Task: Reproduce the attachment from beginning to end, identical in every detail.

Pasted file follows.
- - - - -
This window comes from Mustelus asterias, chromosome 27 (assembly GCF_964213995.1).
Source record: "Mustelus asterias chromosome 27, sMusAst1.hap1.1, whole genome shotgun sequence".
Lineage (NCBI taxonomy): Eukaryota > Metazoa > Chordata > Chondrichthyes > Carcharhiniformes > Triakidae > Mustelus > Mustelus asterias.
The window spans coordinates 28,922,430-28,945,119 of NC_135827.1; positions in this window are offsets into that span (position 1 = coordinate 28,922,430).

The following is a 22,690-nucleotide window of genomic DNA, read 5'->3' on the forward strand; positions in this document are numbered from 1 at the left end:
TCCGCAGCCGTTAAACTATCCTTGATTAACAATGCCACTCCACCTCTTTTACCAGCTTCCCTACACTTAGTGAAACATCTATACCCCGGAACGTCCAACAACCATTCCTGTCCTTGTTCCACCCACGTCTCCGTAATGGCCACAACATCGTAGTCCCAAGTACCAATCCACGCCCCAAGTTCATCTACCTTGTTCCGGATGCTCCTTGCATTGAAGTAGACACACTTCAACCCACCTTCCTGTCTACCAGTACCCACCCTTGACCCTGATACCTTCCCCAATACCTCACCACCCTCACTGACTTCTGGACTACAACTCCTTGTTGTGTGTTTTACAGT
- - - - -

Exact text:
This window comes from Mustelus asterias, chromosome 27 (assembly GCF_964213995.1).
Source record: "Mustelus asterias chromosome 27, sMusAst1.hap1.1, whole genome shotgun sequence".
Lineage (NCBI taxonomy): Eukaryota > Metazoa > Chordata > Chondrichthyes > Carcharhiniformes > Triakidae > Mustelus > Mustelus asterias.
The window spans coordinates 28,922,430-28,945,119 of NC_135827.1; positions in this window are offsets into that span (position 1 = coordinate 28,922,430).

The following is a 22,690-nucleotide window of genomic DNA, read 5'->3' on the forward strand; positions in this document are numbered from 1 at the left end:
TCCGCAGCCGTTAAACTATCCTTGATTAACAATGCCACTCCACCTCTTTTACCAGCTTCCCTACACTTAGTGAAACATCTATACCCCGGAACGTCCAACAACCATTCCTGTCCTTGTTCCACCCACGTCTCCGTAATGGCCACAACATCGTAGTCCCAAGTACCAATCCACGCCCCAAGTTCATCTACCTTGTTCCGGATGCTCCTTGCATTGAAGTAGACACACTTCAACCCACCTTCCTGTCTACCAGTACCCACCCTTGACCCTGATACCTTCCCCAATACCTCACCACCCTCACTGACTTCTGGACTACAACTCCTTGTTGTGTGTTTTACAGT